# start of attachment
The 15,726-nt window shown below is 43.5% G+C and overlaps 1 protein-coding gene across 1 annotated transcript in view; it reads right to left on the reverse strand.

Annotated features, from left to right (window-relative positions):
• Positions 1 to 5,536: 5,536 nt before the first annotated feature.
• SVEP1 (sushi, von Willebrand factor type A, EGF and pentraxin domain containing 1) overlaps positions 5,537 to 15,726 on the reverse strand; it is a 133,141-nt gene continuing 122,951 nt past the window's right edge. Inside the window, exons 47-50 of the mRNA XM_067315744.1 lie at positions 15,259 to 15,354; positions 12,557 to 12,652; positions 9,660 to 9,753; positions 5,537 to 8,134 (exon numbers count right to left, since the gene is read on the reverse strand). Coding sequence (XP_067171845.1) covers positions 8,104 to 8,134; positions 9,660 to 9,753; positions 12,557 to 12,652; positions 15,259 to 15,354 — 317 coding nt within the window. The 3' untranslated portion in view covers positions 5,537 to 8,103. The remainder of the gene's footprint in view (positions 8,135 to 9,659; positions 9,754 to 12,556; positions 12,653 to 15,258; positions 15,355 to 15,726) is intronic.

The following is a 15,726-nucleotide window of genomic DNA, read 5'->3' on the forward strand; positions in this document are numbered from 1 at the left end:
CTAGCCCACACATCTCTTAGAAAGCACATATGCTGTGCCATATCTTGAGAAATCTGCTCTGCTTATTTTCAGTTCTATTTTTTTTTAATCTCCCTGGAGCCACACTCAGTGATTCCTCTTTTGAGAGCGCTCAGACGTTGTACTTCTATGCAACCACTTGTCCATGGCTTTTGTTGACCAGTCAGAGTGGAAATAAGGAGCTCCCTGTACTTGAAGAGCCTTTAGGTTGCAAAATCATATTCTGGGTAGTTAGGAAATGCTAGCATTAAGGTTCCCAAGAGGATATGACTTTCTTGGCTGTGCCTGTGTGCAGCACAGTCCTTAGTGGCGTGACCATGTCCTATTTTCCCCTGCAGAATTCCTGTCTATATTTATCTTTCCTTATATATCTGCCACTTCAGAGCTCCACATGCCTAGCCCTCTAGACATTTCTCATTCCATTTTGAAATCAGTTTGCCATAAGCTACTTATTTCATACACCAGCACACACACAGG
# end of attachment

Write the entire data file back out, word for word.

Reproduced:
The 15,726-nt window shown below is 43.5% G+C and overlaps 1 protein-coding gene across 1 annotated transcript in view; it reads right to left on the reverse strand.

Annotated features, from left to right (window-relative positions):
• Positions 1 to 5,536: 5,536 nt before the first annotated feature.
• SVEP1 (sushi, von Willebrand factor type A, EGF and pentraxin domain containing 1) overlaps positions 5,537 to 15,726 on the reverse strand; it is a 133,141-nt gene continuing 122,951 nt past the window's right edge. Inside the window, exons 47-50 of the mRNA XM_067315744.1 lie at positions 15,259 to 15,354; positions 12,557 to 12,652; positions 9,660 to 9,753; positions 5,537 to 8,134 (exon numbers count right to left, since the gene is read on the reverse strand). Coding sequence (XP_067171845.1) covers positions 8,104 to 8,134; positions 9,660 to 9,753; positions 12,557 to 12,652; positions 15,259 to 15,354 — 317 coding nt within the window. The 3' untranslated portion in view covers positions 5,537 to 8,103. The remainder of the gene's footprint in view (positions 8,135 to 9,659; positions 9,754 to 12,556; positions 12,653 to 15,258; positions 15,355 to 15,726) is intronic.

The following is a 15,726-nucleotide window of genomic DNA, read 5'->3' on the forward strand; positions in this document are numbered from 1 at the left end:
CTAGCCCACACATCTCTTAGAAAGCACATATGCTGTGCCATATCTTGAGAAATCTGCTCTGCTTATTTTCAGTTCTATTTTTTTTTAATCTCCCTGGAGCCACACTCAGTGATTCCTCTTTTGAGAGCGCTCAGACGTTGTACTTCTATGCAACCACTTGTCCATGGCTTTTGTTGACCAGTCAGAGTGGAAATAAGGAGCTCCCTGTACTTGAAGAGCCTTTAGGTTGCAAAATCATATTCTGGGTAGTTAGGAAATGCTAGCATTAAGGTTCCCAAGAGGATATGACTTTCTTGGCTGTGCCTGTGTGCAGCACAGTCCTTAGTGGCGTGACCATGTCCTATTTTCCCCTGCAGAATTCCTGTCTATATTTATCTTTCCTTATATATCTGCCACTTCAGAGCTCCACATGCCTAGCCCTCTAGACATTTCTCATTCCATTTTGAAATCAGTTTGCCATAAGCTACTTATTTCATACACCAGCACACACACAGG